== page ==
Wednesday, October 01, 2014

La Russa Agile Innovation #15 of 17: When Being "No Fun"
Makes For More Fun  

In Agile projects, as in Baseball, your Fun Quotient doesn't have to be "at eleven" as a norm, but to get the best sustainable production, you certainly want to err on the side of building an environment that stimulates (not just allows) fun. In Agile, as in Baseball, that will mean, more often than not, you as the leader won't be showing off as much fun as the team, and that is, in most environments, a necessity.

Tony La Russa embodied this stance as brilliantly as any successful Agile leader has, and his transparency is useful to any Agile practitioner or aspiring leader. As he explained in his most recent book, One Last Strike (p. 103-105), it's critical both to actively promote the fun aspects of the project while also being the eye of the hurricane, the calm, unflappable go-to, solid, reliable, relentless make-it-happen center, even if that means you're not looking like you're having much fun.

La Russa wasmore than a master of hiding how much fun he was having (and he was having fun), he looked and acted when at work as impassive, unemotional, neutral as he could. If you ever saw him on televeision during a game, you saw that steely resolve. And having spoken to him a few times in his office when he managed the White Sox, I can testify he was like that off the field, too.

The book makes it clear that was purposeful...part of his natural character, but deliberate, too. He talks about his determination at the beginning of the season that he will retire at the end of it, regardless of the outcome. He, personally, wasn't thrilled with the evolution of the work, which was trending towards more corporate-like interactions, less personal, less Agile.

Put simply, it wasn't as much fun as it had been. That mioght sound strange coming from a person with my reputation for intensity and from someone who was often noted for not smiling.I took seriously the responsibility I had but I loved the competition, the winning and the losing, and the relationships we built

It's true I didn't smile a whiole lot during games. I wanted to maintain the same exterior whether things were going well or going badly. One reason for that is I wanted to set an example for our players and also to be a constant they could rely on.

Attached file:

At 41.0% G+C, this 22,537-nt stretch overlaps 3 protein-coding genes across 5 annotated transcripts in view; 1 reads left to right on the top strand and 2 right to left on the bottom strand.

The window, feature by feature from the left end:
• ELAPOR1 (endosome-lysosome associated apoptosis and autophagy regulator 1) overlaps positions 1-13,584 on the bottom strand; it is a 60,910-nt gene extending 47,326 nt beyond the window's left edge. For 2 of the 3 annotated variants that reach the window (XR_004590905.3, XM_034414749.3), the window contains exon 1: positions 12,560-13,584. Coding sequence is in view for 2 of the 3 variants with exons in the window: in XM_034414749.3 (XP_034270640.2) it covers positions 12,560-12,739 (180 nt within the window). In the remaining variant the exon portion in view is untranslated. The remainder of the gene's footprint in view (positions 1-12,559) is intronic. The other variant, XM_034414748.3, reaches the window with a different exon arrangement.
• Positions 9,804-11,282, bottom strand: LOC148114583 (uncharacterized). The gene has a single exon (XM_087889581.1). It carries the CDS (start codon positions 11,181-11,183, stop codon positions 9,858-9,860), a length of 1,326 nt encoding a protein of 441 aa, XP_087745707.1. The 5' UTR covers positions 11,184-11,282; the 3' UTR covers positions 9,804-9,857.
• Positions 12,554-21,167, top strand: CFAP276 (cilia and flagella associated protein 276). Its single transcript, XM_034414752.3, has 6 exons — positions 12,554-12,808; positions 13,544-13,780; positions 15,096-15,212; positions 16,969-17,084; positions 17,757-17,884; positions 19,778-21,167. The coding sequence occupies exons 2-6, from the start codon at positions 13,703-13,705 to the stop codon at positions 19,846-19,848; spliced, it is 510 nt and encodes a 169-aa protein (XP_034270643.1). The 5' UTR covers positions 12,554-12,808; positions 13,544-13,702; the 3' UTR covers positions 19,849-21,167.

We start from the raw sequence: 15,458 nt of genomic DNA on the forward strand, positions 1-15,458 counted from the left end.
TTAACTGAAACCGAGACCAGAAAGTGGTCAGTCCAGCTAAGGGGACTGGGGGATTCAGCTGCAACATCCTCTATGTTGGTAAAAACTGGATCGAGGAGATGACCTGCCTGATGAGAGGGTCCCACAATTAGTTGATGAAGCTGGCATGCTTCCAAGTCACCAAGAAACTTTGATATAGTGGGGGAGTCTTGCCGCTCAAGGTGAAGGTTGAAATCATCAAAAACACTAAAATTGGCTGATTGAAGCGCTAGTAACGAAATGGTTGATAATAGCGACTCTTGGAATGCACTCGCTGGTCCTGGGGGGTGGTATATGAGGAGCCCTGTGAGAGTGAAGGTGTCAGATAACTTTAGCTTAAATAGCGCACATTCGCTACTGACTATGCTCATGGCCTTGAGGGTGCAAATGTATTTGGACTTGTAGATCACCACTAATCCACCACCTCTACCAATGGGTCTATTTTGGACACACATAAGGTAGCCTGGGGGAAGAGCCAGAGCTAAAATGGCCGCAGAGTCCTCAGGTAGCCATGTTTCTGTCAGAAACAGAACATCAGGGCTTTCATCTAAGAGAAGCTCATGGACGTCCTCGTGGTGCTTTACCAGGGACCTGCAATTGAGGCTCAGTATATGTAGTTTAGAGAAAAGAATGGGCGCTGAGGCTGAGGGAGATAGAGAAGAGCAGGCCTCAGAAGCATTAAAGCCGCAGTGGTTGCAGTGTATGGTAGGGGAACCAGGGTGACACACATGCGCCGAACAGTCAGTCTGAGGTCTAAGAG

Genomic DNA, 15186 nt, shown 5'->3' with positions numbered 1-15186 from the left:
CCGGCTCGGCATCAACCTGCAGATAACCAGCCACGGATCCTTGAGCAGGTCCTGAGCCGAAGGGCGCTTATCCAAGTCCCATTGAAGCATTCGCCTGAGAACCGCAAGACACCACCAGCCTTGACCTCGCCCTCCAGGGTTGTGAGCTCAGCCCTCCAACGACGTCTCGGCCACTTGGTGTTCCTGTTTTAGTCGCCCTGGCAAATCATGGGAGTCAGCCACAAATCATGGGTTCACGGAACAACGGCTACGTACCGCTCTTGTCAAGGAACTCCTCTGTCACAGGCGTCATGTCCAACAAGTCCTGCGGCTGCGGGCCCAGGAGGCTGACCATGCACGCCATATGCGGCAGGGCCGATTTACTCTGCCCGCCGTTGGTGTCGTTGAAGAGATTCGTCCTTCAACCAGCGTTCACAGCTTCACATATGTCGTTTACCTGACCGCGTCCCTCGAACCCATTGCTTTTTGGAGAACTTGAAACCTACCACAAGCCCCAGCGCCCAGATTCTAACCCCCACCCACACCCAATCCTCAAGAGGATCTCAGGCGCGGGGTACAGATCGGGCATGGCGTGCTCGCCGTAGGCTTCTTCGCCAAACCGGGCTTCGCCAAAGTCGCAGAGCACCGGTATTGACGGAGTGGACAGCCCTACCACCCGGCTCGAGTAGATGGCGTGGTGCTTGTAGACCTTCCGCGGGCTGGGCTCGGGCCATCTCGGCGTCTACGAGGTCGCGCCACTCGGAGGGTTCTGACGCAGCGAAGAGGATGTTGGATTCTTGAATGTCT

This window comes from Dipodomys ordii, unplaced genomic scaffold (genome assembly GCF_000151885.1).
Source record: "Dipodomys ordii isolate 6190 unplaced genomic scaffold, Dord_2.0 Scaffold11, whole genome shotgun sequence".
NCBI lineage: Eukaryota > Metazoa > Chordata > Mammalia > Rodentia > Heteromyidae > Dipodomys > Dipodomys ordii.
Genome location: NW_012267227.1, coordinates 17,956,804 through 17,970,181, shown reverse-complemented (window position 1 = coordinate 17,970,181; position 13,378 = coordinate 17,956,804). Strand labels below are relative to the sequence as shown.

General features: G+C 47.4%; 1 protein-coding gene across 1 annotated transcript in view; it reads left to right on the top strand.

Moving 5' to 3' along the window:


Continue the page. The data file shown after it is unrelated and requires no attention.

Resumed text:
This is a vital crux of Agile. The Coach or Scrum Master or whatever the team calls the project-organizing, customer-facing human should be the eye of the hurricane, she should be the "constant they could rely on".

Yes, there were lighthearted moments in the dugout, on the field, in the clubhouse {snip} but in the middle of the competition, I wanted to be that concentrated center in the middle of the storm.

I had to work at that because on the inside I was a festival of nervous energy, anticipation, excitement, anger, frustration, elation and about just every other emotion you can name. {snip} I will say this about my intense level of concentration: I have zero regrets about how I went about my business, day in and day out. I might have made plenty of mistakes, but none of them came from lack of interest or from lack of attention.

The effective Coach has to be a La Russa-ian manager...relentlessly paying attention to the big and little factors, personalities, issues, risks, and freeing up the rest of the team to do their work. And that means even at the cost of the opportunity to lean back and ease off for some of the fun things the team should/must do.

Ultimately, none of this was ever about me; it was always about the players and about winning. Call it "old school" or whatever you like, but the level of seriousness I brought to my job was purposeful and long-standing. {snip} I couldn't alter who I was as a person to conserve my energy or to take shortcuts. I couldn't slow down.It was either do it or don't do it.

And that's the essence of Coach or Scrum Master, too. If you're going to do the role, do it like the project's success depends on your relentless, serious attention. In Agile, as in Baseball, that may mean you don't always get to publically show the high and lows the rest of the team does.

But the Coach's relentless commitment to holding things together does mean the team can have more fun. And more fun delivers generally better quality and quantity, more sustainably, in Agile as much as in Baseball.

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